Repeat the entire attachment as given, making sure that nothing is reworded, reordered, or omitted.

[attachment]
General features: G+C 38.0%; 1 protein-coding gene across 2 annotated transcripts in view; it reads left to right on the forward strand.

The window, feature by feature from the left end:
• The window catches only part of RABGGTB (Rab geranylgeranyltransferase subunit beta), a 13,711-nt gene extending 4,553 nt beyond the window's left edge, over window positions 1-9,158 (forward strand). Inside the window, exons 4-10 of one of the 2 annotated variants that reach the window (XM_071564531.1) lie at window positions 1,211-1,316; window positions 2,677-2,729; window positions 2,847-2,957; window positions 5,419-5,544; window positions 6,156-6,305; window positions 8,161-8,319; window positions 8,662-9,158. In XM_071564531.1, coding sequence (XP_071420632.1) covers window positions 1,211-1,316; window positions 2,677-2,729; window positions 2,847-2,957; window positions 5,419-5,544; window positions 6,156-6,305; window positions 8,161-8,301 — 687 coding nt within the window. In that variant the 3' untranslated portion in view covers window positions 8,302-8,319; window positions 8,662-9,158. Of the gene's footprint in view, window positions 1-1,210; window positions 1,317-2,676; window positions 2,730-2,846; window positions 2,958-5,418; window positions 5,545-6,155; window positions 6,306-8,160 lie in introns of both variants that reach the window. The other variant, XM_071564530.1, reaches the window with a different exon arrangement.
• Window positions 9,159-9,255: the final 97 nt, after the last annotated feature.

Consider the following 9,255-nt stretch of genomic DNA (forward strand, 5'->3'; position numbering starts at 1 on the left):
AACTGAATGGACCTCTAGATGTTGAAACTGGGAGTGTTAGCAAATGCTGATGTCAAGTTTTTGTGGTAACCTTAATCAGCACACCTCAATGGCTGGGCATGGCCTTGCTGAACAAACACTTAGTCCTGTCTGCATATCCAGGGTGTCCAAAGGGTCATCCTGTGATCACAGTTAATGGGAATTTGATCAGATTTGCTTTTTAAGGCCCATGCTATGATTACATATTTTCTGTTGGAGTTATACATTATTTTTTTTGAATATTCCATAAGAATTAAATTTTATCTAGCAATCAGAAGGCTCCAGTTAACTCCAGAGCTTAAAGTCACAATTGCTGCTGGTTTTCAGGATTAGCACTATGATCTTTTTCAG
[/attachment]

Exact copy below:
General features: G+C 38.0%; 1 protein-coding gene across 2 annotated transcripts in view; it reads left to right on the forward strand.

The window, feature by feature from the left end:
• The window catches only part of RABGGTB (Rab geranylgeranyltransferase subunit beta), a 13,711-nt gene extending 4,553 nt beyond the window's left edge, over window positions 1-9,158 (forward strand). Inside the window, exons 4-10 of one of the 2 annotated variants that reach the window (XM_071564531.1) lie at window positions 1,211-1,316; window positions 2,677-2,729; window positions 2,847-2,957; window positions 5,419-5,544; window positions 6,156-6,305; window positions 8,161-8,319; window positions 8,662-9,158. In XM_071564531.1, coding sequence (XP_071420632.1) covers window positions 1,211-1,316; window positions 2,677-2,729; window positions 2,847-2,957; window positions 5,419-5,544; window positions 6,156-6,305; window positions 8,161-8,301 — 687 coding nt within the window. In that variant the 3' untranslated portion in view covers window positions 8,302-8,319; window positions 8,662-9,158. Of the gene's footprint in view, window positions 1-1,210; window positions 1,317-2,676; window positions 2,730-2,846; window positions 2,958-5,418; window positions 5,545-6,155; window positions 6,306-8,160 lie in introns of both variants that reach the window. The other variant, XM_071564530.1, reaches the window with a different exon arrangement.
• Window positions 9,159-9,255: the final 97 nt, after the last annotated feature.

Consider the following 9,255-nt stretch of genomic DNA (forward strand, 5'->3'; position numbering starts at 1 on the left):
AACTGAATGGACCTCTAGATGTTGAAACTGGGAGTGTTAGCAAATGCTGATGTCAAGTTTTTGTGGTAACCTTAATCAGCACACCTCAATGGCTGGGCATGGCCTTGCTGAACAAACACTTAGTCCTGTCTGCATATCCAGGGTGTCCAAAGGGTCATCCTGTGATCACAGTTAATGGGAATTTGATCAGATTTGCTTTTTAAGGCCCATGCTATGATTACATATTTTCTGTTGGAGTTATACATTATTTTTTTTGAATATTCCATAAGAATTAAATTTTATCTAGCAATCAGAAGGCTCCAGTTAACTCCAGAGCTTAAAGTCACAATTGCTGCTGGTTTTCAGGATTAGCACTATGATCTTTTTCAG